Asian markets stuttered Tuesday on renewed concerns that the Federal Reserve will hike rates again, while ongoing worries about the Chinese economy added to the negativity.
The positive vibes that fuelled a rally through much of July have given way to nervousness that while US inflation is coming down, officials will keep tightening monetary policy to make sure they have prices under control.
Those concerns were magnified Monday when Fed Governor Michelle Bowman on Monday repeated her weekend comments that she wanted to see “evidence that inflation is on a consistent and meaningful downward path” and rates should be lifted again.
Talk of another increase has jolted the feel-good mood that came after the Fed’s latest policy meeting, when it said it would be more data-dependent when making decisions — which many took as a hint that no more rises were in store.
Still, New York Fed chief John Williams gave traders some optimism, telling the New York Times he thought “monetary policy is in a good place — we’ve got the policy where we need to be”.
In an interview published Monday, he added that it was “an open question” on whether rates needed to go even higher and stay restrictive for some time.
But he said if inflation continued to soften then interest rates could start coming down next year or in 2025.
Analysts also warned that while the US economy continued to show resilience against more than a year of tightening, there was still a belief it would slip into recession.
“There is no way the Fed can do the level of tightening that it’s done so aggressively and not have some damage,” Kristina Hooper, of Invesco, told Bloomberg Television.
“That’s why I believe it’s going to be a bumpy landing.”
Wall Street’s three main indexes enjoyed a strong start to the week, with focus turning to the release of consumer price inflation due later in the week. A mixed jobs report on Friday left investors with little to gauge the Fed’s next move.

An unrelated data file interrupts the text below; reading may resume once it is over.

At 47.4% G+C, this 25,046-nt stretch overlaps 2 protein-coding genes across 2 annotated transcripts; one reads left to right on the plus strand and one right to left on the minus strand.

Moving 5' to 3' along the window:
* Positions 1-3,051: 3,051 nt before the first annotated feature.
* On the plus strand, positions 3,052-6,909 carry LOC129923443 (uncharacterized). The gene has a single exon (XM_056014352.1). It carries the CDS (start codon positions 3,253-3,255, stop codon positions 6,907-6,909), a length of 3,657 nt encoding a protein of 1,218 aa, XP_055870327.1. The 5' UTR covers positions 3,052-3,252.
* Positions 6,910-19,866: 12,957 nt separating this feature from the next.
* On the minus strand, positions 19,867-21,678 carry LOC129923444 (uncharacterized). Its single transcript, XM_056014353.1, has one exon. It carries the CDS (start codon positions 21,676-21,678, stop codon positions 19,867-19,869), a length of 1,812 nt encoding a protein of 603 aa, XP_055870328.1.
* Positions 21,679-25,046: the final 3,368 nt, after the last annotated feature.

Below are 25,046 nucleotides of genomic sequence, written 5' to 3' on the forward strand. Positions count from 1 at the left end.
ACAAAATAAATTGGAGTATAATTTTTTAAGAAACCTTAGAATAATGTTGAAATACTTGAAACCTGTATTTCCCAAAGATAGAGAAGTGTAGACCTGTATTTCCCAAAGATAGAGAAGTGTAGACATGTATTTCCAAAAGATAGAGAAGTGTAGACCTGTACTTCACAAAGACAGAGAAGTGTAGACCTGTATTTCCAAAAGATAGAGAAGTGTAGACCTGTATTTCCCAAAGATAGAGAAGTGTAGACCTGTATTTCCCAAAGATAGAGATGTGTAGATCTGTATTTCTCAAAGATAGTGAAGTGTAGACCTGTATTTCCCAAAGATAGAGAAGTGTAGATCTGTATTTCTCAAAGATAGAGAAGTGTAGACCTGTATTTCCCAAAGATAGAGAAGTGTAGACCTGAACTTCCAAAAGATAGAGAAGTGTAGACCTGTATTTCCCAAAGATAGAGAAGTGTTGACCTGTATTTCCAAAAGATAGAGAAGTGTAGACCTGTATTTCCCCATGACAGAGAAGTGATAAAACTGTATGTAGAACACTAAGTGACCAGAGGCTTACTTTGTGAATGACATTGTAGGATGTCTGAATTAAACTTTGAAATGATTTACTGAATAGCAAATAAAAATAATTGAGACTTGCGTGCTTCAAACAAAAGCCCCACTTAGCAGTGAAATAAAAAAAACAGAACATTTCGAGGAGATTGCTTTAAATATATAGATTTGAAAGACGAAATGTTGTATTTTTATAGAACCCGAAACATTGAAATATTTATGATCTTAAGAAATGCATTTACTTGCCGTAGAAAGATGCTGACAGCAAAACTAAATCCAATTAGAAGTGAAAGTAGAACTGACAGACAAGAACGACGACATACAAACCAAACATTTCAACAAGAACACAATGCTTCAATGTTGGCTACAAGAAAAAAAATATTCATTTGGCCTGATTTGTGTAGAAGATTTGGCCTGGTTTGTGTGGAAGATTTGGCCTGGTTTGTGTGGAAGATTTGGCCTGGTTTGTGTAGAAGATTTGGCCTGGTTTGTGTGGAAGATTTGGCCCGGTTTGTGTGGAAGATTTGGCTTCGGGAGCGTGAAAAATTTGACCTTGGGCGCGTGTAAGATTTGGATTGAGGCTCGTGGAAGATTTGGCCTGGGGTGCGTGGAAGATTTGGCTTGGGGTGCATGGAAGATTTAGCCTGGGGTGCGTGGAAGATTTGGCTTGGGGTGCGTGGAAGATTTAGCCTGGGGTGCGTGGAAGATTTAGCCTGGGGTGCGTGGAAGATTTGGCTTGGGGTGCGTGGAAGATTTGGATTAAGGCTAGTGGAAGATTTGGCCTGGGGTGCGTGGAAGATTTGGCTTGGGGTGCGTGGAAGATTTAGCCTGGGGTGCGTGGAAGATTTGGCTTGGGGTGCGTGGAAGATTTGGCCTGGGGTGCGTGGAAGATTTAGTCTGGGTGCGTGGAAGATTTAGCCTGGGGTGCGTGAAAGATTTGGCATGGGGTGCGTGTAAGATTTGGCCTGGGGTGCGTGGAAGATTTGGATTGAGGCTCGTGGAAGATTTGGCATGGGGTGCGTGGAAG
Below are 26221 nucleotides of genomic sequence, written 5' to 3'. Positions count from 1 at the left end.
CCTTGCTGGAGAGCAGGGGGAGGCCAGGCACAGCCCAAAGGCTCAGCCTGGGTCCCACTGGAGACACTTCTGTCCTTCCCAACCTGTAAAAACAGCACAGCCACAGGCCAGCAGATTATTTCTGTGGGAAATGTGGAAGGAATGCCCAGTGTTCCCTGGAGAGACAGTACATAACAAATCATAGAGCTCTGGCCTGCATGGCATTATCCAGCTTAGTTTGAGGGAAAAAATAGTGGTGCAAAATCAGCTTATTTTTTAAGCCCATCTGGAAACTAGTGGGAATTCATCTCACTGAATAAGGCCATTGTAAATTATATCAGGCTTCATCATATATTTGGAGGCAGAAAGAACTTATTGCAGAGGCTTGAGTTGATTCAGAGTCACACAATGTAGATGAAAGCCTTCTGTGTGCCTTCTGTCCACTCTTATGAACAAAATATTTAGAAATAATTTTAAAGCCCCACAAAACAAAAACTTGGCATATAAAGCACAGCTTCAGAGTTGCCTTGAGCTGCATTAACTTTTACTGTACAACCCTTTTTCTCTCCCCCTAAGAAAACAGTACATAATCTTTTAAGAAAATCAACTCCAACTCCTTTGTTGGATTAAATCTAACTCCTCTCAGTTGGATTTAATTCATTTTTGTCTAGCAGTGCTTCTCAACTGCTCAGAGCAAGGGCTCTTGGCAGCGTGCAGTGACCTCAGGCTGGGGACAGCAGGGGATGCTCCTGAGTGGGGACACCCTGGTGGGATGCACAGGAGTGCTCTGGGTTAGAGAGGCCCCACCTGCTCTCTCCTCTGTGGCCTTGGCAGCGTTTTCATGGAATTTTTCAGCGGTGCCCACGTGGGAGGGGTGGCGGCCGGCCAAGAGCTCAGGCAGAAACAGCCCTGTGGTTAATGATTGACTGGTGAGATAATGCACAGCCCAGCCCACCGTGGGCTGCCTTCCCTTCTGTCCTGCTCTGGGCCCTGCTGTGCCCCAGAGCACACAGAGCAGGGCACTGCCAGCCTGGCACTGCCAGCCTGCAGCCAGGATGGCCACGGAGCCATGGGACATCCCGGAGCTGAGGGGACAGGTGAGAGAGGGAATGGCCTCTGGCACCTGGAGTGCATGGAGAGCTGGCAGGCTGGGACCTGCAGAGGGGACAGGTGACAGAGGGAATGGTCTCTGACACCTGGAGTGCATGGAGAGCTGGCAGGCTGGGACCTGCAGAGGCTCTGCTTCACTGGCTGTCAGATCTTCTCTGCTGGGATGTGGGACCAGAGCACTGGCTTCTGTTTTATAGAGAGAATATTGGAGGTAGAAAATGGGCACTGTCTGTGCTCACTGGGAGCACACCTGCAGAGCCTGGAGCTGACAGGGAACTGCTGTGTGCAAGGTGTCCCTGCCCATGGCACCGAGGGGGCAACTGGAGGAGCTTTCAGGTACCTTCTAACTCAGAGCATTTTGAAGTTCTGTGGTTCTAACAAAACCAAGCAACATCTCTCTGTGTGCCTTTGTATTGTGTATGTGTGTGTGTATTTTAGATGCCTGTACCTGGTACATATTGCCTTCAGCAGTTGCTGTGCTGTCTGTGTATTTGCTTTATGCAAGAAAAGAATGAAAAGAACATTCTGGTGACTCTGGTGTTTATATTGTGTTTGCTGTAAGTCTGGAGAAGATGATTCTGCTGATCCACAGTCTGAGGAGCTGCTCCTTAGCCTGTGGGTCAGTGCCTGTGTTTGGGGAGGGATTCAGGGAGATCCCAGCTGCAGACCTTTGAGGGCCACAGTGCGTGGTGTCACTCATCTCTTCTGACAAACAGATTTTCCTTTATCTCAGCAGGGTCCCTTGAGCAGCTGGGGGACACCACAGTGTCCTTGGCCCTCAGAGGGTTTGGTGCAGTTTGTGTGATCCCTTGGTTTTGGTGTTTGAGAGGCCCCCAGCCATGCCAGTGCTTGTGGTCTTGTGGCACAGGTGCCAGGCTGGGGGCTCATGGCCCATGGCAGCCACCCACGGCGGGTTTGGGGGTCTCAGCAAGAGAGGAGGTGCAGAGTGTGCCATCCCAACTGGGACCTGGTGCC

In early Asian trade, Hong Kong and Shanghai dropped ahead of the release of Chinese trade data, which is expected to show another sharp drop in exports as the world’s number-two economy struggles to recover.
A lack of follow-through on stimulus pledges from Beijing has also left traders frustrated.
There were also losses in Seoul, Wellington and Taipei, though Tokyo, Sydney, Singapore and Manila rose.
The prospect of the Fed lifting rates again boosted the dollar, which was up against the yen, sterling and the euro.
National Australia Bank’s Tapas Strickland warned of another possible hurdle for stocks next month as the US government faces another federal shutdown if lawmakers do not agree a funding deal.
While the crisis — similar to that seen in 2018-19 — does not threaten a default, it could see the closure of key services, which Strickland said could play a role in the Fed’s decision-making.
He pointed out that reports suggested Republicans were “emboldened by the ratings downgrade by Fitch Ratings, to cut spending and bring the deficit under control”.
“For the market, this issue could gather steam just as we head towards the next (Fed) policy meeting in late September, and it could be a factor in the Fed’s decision on rates.
“Previous government shutdowns have been a factor in reducing US Treasury yields.”
Tokyo – Nikkei 225: UP 0.3 percent at 32,358.10 (break)
Hong Kong – Hang Seng Index: DOWN 1.6 percent at 19,226.76
Shanghai – Composite: DOWN 0.5 percent at 3,252.37
Euro/dollar: DOWN at $1.0985 from $1.1006 on Monday
Pound/dollar: DOWN at $1.2758 from $1.2783
Euro/pound: UP at 86.11 from 86.07 pence
Dollar/yen: UP at 143.29 yen from 142.47 yen
West Texas Intermediate: FLAT at $81.96 per barrel
Brent North Sea crude: DOWN 0.1 percent at $85.29 per barrel
New York – Dow: UP 1.2 percent at 35,473.13 (close)
London – FTSE 100: DOWN 0.1 percent at 7,554.49 (close)